In the Bayh-Dole system, the public covenant is made a part of federal patent law and removed from executive branch control. Further, the public covenant runs with patents on subject inventions as a statutory restriction on the property rights of any owner of a subject invention, including inventors, universities, their assignees and exclusive licensees, and the federal government. Patent law is changed for subject inventions. The standard patent rights clauses constrain agency policy with regard to the disposition of subject inventions in funding agreements with nonprofits and small businesses.

The standard patent rights clause authorized by Bayh-Dole does not replace Bayh-Dole’s public covenant at 35 USC 200. 35 USC 200 limits property rights in subject patents. 37 CFR 401.14 (and other patent rights clauses) limits contractor actions with regard to subject inventions. Bayh-Dole limits federal agency actions with regard to the standard patent rights clause (subject inventions) and the disposition of patents (subject patents). Contractors enjoy the benefits of the standard patent rights clause, but are also limited to these benefits.

Key differences then:

Bayh-Dole applies to federal agencies and changes federal patent law. Agencies have limited discretion in how they contract for rights to subject inventions. Subject inventions are defined by patent law. Subject inventions are a new class of patentable invention with restrictions on their property rights relative to ordinary patents. Agencies and contractors cannot negotiate the definition of subject invention. Contractors cannot assert an invention is subject if it fails to meet the definition in federal patent law (at 35 USC 201(e) as interpreted at 37 CFR 401.1). The constraints on subject patents are distributed between patent law and the standard patent rights clause. Agency disposition of subject inventions is constrained only by patent law when an agency obtains a patent on a subject invention. The standard patent rights clause governs all inventions owned by a contractor. Inventors are made conditional parties to the funding agreement when a university complies with the standard patent rights clause. Otherwise, inventions do not become subject inventions unless acquired by a contractor from an inventor.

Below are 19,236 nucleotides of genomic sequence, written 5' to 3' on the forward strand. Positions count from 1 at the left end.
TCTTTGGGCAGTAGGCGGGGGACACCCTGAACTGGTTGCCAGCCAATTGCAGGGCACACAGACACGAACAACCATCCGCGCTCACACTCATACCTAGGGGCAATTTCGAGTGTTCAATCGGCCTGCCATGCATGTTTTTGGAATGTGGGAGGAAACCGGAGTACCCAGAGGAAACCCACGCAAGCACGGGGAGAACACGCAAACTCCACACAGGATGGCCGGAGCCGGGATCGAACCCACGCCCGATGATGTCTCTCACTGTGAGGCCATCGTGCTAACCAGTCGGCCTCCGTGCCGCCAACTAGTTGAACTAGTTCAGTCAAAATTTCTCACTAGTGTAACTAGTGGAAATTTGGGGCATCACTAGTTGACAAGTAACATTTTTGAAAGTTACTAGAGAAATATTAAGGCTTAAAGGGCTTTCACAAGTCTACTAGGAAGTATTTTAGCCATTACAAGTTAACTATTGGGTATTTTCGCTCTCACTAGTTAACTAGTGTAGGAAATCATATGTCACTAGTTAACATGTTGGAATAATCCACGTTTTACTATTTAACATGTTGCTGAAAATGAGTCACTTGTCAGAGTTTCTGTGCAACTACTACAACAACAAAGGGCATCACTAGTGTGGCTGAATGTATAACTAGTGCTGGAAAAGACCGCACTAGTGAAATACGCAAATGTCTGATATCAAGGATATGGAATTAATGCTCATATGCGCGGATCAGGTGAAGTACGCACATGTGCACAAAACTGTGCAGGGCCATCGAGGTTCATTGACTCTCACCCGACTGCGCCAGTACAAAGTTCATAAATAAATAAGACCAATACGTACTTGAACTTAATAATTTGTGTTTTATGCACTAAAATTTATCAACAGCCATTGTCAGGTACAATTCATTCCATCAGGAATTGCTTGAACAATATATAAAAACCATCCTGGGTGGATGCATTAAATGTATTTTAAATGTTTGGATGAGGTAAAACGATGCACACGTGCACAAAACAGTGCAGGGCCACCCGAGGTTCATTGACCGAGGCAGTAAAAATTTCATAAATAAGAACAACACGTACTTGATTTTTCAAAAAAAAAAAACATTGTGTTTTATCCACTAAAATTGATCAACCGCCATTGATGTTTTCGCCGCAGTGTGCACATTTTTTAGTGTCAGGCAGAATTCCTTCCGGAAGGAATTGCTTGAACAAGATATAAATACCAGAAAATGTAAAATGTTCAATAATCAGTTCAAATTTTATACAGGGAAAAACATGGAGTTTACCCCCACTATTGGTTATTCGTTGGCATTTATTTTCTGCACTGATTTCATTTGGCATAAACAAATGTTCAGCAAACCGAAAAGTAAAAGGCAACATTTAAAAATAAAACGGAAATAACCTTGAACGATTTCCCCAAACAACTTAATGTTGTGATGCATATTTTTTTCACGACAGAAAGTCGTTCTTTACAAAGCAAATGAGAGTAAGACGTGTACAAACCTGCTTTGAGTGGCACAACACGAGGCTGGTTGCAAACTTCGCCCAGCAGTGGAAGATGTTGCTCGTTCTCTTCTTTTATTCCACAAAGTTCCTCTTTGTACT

IPA applies to university contractors. Agencies have discretion in how they they contract for subject inventions, subject to an executive order. Agencies do not have to offer an IPA to any contractor. In a range of situations, per the executive order, they may require that principal rights in subject inventions are conveyed to the government. They may grant exceptions this requirement, provided certain conditions are met regarding reporting and limits on exclusive licensing. The IPA governs only those subject inventions that a university decides to patent. The disposition of all other subject inventions is not within the scope of the IPA.

With regard to the public covenant itself, the Kennedy-IPA regime placed substantial limits on university ownership of subject inventions. A university could only own subject inventions that it had already decided to patent. Thus, it had to receive a report of an invention before it could make a decision with regard to its interest in owning. Under the Kennedy-IPA, a university had to have agreements with both employees and subcontractors that they would assign inventions to the university if the university chose to patent their inventions. The IPA is independent of the funding agreement for any given research project. A university, by deciding to patent a subject invention, extracts it from the normal agency disposition of rights under a funding agreement.

Only universities with patent policies and practices meeting agency approval are eligible for an IPA. An agency may require changes to a university’s patent policy or practices as a condition of granting an IPA.

At the same time, the university agrees to the public covenant that runs with any subject patent:

The university (and any designated invention management organization, assignee, or exclusive licensee)

  • must bring the invention to the point of practical application within three years OR
  • the university must offer the patent non exclusively and royalty free or on reasonable terms OR
  • the university must show cause why the university should retain principal rights.

A university must make a formal determination that it must offer an exclusive license:

  • non-exclusive licenses have been offered and not been accepted OR